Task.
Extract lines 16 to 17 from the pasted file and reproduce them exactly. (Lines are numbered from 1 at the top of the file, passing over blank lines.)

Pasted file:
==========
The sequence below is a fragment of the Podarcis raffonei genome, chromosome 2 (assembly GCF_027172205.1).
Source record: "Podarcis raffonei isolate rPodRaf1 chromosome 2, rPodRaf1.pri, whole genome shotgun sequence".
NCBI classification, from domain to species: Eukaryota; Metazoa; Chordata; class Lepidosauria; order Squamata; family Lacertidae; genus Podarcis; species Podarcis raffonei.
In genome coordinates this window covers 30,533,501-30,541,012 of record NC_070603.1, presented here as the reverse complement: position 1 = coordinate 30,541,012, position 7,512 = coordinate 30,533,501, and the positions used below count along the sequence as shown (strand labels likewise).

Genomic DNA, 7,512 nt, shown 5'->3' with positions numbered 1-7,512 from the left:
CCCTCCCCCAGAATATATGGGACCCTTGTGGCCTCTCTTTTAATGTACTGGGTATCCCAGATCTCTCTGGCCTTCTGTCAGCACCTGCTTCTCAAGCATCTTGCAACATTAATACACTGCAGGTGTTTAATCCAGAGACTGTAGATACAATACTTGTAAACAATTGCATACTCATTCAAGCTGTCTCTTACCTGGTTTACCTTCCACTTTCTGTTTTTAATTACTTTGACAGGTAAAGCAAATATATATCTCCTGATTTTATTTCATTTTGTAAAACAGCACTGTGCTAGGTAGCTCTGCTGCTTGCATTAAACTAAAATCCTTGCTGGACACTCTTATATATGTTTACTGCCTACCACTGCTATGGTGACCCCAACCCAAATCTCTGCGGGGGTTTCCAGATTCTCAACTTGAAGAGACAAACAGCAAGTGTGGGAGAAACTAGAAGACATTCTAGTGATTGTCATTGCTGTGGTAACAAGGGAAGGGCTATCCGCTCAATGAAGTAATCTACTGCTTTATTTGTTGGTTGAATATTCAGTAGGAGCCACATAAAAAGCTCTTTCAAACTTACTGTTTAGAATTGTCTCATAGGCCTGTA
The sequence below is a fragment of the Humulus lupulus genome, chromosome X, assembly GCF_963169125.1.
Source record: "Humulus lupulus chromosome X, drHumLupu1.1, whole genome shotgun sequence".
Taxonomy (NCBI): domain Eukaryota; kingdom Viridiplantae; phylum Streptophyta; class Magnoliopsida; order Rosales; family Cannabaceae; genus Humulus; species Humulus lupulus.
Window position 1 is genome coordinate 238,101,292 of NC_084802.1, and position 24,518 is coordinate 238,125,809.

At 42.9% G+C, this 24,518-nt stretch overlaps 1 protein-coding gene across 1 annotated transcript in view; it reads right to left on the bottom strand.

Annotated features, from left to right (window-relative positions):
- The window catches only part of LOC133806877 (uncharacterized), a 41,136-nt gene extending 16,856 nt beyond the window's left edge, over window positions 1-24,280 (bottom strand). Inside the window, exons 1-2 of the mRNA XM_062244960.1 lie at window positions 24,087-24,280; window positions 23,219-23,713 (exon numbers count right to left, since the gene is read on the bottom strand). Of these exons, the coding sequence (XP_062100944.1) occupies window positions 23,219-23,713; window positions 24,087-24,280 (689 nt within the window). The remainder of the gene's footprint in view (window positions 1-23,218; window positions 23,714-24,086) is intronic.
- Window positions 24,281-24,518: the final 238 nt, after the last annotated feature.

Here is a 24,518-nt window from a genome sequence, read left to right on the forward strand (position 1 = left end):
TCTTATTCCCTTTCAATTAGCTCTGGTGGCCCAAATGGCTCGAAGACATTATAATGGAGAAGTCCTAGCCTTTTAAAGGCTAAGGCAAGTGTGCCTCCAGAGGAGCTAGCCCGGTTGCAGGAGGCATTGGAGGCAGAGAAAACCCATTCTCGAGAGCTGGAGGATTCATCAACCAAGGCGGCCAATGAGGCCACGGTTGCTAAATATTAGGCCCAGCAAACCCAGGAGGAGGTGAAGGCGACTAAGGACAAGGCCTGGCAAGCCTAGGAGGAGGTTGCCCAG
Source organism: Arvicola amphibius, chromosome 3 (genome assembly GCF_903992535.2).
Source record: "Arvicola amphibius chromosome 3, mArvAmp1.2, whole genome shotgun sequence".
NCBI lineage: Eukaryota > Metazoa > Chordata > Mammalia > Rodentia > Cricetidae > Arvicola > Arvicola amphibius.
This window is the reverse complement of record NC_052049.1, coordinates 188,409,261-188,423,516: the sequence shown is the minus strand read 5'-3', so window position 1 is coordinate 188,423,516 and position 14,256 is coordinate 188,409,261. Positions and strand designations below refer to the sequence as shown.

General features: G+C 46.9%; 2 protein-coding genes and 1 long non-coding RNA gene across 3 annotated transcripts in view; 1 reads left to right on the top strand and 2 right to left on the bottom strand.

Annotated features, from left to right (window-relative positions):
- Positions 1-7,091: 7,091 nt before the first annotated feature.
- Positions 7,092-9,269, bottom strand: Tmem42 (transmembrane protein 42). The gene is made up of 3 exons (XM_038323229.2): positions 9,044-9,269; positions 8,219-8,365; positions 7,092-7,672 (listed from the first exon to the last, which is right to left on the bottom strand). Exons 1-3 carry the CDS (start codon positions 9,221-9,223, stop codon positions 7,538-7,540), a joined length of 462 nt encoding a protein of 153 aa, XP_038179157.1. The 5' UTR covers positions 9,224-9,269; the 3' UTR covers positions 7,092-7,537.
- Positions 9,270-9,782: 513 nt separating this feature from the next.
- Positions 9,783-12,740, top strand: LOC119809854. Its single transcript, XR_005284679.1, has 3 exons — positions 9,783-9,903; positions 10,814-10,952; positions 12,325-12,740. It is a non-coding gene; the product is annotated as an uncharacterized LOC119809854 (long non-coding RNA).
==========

TCTTATTCCCTTTCAATTAGCTCTGGTGGCCCAAATGGCTCGAAGACATTATAATGGAGAAGTCCTAGCCTTTTAAAGGCTAAGGCAAGTGTGCCTCCAGAGGAGCTAGCCCGGTTGCAGGAGGCATTGGAGGCAGAGAAAACCCATTCTCGAGAGCTGGAGGATTCATCAACCAAGGCGGCCAATGAGGCCACGGTTGCTAAATATTAGGCCCAGCAAACCCAGGAGGAGGTGAAGGCGACTAAGGACAAGGCCTGGCAAGCCTAGGAGGAGGTTGCCCAG
Source organism: Arvicola amphibius, chromosome 3 (genome assembly GCF_903992535.2).